Sunless in Seattle

The Florentine in exile

Daniele Monti
September 20, 2007

All right, we hit the Seattle all-time high-temperature record last week with an unprecedented 97 degrees, but it was absolutely bearable—sunny, dry, and breezy. I must confess that I was actually enjoying it. However, every single person I talked to during that day was complaining fiercely and perhaps already planning a backyard rain dance later in the day.

 

In the nine years I have lived in Seattle, I have heard very few people complain about the typical weather—90 straight days (and nights) of uninterrupted drizzle—which leads me to believe that those who choose to live here actually LIKE this weather.

 

Being a Mediterranean, I find it entertaining to watch true Seattle-ites react to a hot, sunny day and the measures they take to protect themselves from the city’s evil heat wave. Old ladies on the streets clutch umbrellas in an effort to create a moveable shade; entire families rush into drugstores to buy as many fans as they can fit in their huge SUVs. Although there is no scientific evidence to back my theory, I truly believe that the amount of sunscreen used in Seattle last week was two or three times above the national average. Seeing children buttered in it from head to toe, I wondered which is more toxic. One scorching sunny day or the chemicals they had been marinated in?

 

Sadly, only 24 hours later it was all over—back to gray sky and thin rain—back to business as usual.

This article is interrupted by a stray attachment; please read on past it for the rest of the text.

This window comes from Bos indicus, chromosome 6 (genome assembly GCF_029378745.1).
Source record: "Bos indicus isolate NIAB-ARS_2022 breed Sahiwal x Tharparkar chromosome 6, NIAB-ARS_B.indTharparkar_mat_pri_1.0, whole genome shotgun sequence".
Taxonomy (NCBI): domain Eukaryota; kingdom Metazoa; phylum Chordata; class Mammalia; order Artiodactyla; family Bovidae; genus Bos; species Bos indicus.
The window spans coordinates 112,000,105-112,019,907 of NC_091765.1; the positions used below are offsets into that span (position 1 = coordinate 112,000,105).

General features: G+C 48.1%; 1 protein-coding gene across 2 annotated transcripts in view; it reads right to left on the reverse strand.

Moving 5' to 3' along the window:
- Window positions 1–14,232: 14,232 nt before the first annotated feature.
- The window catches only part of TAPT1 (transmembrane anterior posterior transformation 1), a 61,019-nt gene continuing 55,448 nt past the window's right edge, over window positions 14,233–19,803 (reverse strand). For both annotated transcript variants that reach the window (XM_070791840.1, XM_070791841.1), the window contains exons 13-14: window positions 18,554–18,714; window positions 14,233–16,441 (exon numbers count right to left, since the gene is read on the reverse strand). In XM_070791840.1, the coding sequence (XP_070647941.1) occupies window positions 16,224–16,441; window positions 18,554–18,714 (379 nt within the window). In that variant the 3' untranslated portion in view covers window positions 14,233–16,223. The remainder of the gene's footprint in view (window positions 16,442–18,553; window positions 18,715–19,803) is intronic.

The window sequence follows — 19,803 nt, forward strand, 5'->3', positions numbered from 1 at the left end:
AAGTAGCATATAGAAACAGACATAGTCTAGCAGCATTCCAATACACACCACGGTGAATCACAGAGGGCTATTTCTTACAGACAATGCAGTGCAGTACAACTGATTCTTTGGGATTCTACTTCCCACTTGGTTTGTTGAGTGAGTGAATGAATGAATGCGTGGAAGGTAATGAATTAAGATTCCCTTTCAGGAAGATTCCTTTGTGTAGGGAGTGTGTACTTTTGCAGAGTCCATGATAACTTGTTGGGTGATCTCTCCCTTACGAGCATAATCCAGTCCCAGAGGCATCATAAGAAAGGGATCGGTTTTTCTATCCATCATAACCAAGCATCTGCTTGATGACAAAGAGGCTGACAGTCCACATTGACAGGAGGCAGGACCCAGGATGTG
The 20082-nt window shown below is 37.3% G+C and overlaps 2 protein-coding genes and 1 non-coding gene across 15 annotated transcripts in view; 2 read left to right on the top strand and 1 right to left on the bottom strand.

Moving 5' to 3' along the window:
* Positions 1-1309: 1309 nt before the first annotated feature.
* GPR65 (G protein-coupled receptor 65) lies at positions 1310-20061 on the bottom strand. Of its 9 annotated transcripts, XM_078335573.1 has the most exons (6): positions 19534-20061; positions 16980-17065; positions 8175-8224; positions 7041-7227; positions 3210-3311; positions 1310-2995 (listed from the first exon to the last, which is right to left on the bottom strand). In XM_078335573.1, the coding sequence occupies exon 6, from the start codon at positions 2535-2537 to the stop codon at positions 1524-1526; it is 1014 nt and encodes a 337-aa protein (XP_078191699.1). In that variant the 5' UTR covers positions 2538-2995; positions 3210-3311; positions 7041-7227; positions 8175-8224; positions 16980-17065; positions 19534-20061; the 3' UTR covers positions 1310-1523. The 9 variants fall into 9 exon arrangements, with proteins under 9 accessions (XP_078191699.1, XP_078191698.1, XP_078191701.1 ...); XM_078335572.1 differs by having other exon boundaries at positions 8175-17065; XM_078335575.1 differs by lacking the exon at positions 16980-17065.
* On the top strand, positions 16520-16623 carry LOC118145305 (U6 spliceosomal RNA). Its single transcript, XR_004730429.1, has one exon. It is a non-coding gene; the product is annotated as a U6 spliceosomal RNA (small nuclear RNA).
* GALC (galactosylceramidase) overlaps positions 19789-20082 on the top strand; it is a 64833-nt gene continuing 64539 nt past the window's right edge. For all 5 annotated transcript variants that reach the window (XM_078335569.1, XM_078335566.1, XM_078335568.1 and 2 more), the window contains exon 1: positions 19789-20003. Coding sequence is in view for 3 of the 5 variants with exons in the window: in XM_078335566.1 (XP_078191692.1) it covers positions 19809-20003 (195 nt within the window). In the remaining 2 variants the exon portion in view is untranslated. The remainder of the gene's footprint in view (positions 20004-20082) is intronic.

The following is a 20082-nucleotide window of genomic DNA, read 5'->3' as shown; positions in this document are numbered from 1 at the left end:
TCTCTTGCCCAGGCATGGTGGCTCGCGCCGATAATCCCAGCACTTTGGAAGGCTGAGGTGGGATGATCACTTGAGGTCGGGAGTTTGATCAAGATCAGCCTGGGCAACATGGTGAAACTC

And speaking of skinI would like to comment on last month’s Financial Times article ‘Naked Ambition’, by Milan correspondent Adrian Michaels. Mr. Michaels was deeply bothered by the exaggerated use of scantily clad women in advertisements and on television shows in Italy.

It’s hard to argue with him on this. While I’m certainly not a puritan, I do often find it demeaning that almost 10 years into the twenty-first century, Italian TV and advertising minds can’t come up with anything better than strategically exposed cleavage to sell the latest cell phone. I find this model not only offensive for women, but primarily for Italian men, who are evidently incapable of comprehending non-sexually driven messages. As any ad exec will tell you, ‘sex sells’; however, it seems we are approaching a point where we are practically selling sex.

 

I had hoped we were beyond that, but it seems that my country still needs to evolve intellectually to achieve the level of maturity we should all be striving for. There is, however, a happy medium between Italy’s in-your-face sexually charged messages and the slightly Victorian attitudes here in the U.S. I remember an instance where my three-year-old daughter was ‘cordially invited’ to leave a public park because she was happily splashing around a wading pool with no bathing suit top.

 

Perhaps in the end it’s only a matter of picking the lesser evil: perceived sexuality on the flat chest of a three-year-old girl, or an executive who exploits the female form to sell electronics. It makes me wonder if there is much difference after all.

 

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